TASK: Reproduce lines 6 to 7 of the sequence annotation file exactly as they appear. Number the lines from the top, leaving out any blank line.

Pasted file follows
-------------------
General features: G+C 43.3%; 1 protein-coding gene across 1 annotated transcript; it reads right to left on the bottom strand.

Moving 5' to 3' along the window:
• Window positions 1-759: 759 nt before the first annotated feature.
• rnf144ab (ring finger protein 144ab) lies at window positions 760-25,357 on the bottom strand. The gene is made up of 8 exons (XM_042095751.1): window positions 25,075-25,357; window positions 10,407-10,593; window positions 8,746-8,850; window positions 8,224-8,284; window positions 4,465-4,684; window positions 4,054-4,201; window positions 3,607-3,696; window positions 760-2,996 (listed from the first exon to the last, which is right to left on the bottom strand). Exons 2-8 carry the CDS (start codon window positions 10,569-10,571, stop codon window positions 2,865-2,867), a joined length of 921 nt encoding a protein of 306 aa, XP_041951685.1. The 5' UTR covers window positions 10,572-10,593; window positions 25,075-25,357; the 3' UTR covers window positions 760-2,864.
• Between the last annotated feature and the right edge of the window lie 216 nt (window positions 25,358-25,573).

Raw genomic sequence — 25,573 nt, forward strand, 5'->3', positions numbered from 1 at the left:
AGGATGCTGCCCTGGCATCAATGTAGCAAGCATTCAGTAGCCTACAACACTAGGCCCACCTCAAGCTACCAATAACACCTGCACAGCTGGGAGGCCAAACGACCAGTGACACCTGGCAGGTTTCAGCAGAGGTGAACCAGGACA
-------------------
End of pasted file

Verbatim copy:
Raw genomic sequence — 25,573 nt, forward strand, 5'->3', positions numbered from 1 at the left:
AGGATGCTGCCCTGGCATCAATGTAGCAAGCATTCAGTAGCCTACAACACTAGGCCCACCTCAAGCTACCAATAACACCTGCACAGCTGGGAGGCCAAACGACCAGTGACACCTGGCAGGTTTCAGCAGAGGTGAACCAGGACA